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There’s something for everyone in this khadda… (Photos: Malika Abbas/White Star)

Once upon a time, there was… well, a khadda (depression). Entirely unremarkable and fairly unprepossessing, its sole redeeming feature in the early 1980s lay in the fact that it was among the few planned, exclusively commercial areas this side of the bridge and was well served by public transport.

Since then, the three commercial establishments that have been there  – Jimmy’s, UBL and a barber shop – have spawned several scores more. And while it may never command the social cachet a Zamzama or Park Towers address does, for the lazy, the curious and the inveterate shoppers, Khadda Market is definitely the place to go.

Critical to the success of any seriously commercial area is the food it offers – think channa papri in Bohri Bazaar – and Khadda Market comes up aces here. Mustard-oozing hunter beef burgers, thick chikoo milkshakes, spicy garlic mayo rolls, piquant frozen strawberry yoghurt, Chinese takeaway, Hyderabadi thaalis and even the humble biryani – there’s something for every palate. For the ones who got the new Jamie Oliver for their birthday, there are the fruit and vegetable vendors who sell cherry tomatoes, asparagus and broccoli for a fraction of what Agha’s charges. There’s also a choice between a desi butcher and a recently established high-end one, depending on one’s degree of aversion to the smell of fresh blood.

There’s also an institution called Ami’s, which began life as a khokha. Soon, legions came to swear by proprietor Sarmad bhai’s paans, forsaking generations-old loyalties to PIDC. When he expanded to include breakfast basics, the faithful followed. Not only would he remember the brand of cereal you bought, he would even give it to you on credit. Today, Ami’s is an air-conditioned supermarket selling pretty much everything (and what they don’t have, they’ll get for you). But they still provide credit and the paan wala remembers the kind your mother likes.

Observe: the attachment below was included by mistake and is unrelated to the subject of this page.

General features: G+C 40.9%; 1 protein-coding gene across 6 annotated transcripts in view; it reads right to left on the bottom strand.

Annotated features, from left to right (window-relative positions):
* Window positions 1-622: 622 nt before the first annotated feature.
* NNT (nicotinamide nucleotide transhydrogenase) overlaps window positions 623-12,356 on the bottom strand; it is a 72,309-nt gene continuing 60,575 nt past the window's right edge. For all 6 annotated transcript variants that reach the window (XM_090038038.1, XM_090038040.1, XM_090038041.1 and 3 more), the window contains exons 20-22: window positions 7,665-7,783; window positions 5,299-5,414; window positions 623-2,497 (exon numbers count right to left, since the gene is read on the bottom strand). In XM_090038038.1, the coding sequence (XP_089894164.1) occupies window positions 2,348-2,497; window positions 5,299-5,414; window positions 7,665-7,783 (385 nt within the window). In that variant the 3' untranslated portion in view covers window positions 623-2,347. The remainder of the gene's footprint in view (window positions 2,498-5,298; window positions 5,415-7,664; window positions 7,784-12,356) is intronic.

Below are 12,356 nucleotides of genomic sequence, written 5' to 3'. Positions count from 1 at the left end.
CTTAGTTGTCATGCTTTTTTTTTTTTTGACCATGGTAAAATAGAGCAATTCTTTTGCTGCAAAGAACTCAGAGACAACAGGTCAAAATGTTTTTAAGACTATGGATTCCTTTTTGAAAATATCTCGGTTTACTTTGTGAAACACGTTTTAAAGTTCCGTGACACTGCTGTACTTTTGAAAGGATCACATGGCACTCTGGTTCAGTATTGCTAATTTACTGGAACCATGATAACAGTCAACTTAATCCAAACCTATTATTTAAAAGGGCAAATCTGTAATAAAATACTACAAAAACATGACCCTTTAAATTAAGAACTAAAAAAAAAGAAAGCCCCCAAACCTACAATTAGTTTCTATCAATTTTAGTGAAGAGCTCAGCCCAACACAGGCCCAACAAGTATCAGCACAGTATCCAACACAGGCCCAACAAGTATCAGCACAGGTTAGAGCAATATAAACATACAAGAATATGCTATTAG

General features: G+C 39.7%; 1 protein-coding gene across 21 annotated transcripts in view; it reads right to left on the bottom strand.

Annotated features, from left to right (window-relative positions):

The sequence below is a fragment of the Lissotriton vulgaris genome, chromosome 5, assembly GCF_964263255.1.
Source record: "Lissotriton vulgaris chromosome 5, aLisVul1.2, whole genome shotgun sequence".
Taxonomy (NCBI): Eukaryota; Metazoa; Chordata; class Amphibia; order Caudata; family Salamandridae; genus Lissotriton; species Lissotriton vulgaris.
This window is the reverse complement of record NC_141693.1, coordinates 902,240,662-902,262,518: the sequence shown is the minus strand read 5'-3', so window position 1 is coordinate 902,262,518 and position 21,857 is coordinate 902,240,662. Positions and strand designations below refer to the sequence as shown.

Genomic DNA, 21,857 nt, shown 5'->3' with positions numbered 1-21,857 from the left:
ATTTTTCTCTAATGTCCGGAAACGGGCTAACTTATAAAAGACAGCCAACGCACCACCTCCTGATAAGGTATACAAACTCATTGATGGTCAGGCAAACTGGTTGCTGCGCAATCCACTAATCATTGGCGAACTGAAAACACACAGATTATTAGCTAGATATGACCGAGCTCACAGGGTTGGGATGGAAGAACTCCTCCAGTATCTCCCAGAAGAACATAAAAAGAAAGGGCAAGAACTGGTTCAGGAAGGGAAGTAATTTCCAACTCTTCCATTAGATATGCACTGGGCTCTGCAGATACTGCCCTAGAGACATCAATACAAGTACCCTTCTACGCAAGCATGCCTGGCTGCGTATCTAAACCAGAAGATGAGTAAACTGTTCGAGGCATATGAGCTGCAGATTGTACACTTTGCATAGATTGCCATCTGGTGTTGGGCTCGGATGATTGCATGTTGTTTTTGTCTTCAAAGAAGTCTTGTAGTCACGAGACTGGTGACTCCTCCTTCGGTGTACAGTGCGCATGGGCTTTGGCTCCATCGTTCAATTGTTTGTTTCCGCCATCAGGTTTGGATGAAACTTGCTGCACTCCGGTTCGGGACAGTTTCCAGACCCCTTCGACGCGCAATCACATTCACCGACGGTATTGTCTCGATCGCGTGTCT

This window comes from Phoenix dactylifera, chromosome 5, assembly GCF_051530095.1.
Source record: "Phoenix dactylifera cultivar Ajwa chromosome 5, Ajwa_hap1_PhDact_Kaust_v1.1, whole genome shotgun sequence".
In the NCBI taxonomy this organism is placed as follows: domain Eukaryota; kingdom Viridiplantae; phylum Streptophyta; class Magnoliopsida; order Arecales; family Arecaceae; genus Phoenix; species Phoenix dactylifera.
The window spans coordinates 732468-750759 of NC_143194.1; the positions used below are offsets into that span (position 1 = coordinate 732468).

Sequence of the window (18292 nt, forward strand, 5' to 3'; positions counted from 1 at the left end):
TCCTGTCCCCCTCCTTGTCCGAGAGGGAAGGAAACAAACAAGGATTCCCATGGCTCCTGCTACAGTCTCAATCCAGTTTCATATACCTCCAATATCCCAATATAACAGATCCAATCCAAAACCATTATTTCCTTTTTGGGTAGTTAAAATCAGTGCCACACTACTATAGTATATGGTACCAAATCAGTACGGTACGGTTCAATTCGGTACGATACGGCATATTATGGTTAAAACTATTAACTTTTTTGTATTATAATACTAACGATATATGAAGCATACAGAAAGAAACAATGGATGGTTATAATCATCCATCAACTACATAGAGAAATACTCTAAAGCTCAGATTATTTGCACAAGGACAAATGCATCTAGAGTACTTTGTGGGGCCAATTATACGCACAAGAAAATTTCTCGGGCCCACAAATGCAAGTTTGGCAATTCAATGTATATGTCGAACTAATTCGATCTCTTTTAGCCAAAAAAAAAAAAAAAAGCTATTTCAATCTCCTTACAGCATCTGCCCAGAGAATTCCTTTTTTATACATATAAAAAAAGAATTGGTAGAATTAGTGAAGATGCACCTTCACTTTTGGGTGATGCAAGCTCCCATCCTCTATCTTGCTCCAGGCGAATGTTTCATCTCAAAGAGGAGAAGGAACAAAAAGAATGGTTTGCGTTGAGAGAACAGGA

And art galleries too! (Photos: Malika Abbas/White Star)

But the biggest business in Khadda Market is beauty. Every day, a battalion of demurely clad young women descends on Khadda Market from rickshaws, buses and motorbikes of brothers or boyfriends. Inside the salons, the burqas are abandoned in favour of snug jeans and snugger T-shirts before the girls attempt similar makeovers for their clients.

From DVDs to lingerie, from art galleries to auto workshops, there’s little you won’t find in this khadda. But the real reason for its success as a ‘business model’ – and the insane traffic most hours of the day and night – is just this: it is egalitarian and inclusive.

At the Forum, for example, you will find Bateel but not Sony Sweets. In Khadda Market, you can buy a silk caftan for Rs 20,000 but can also get a kameez tailored for just Rs 400. A pedicure can cost Rs 1,200 and Rs 200, both establishments within a stone’s throw of each other. Isn’t that what all big malls are about?


Shops                        Rental                                                Sale

300 sq ft:               50,000-60,000                            36 million-60 million

500 sq ft:               70,000-80,000                            60 million-125 million

900 sq ft:               100-150 thousand                        108 million-225 million

Surrounding Houses

                                    Rentals                                               Sale

500 sq yds:             50,000-80,000                             22.5-25 million

1,000 sq yds            125,000-150,000                         45-55 million


                                    Rentals                                               Sale

2 bedrooms             18,000–20,000                             3 million-3.5 million.

— Soha Ahmed
First published in the Real Estate Section of The DAWN National Weekend Advertiser on May 15, 2011.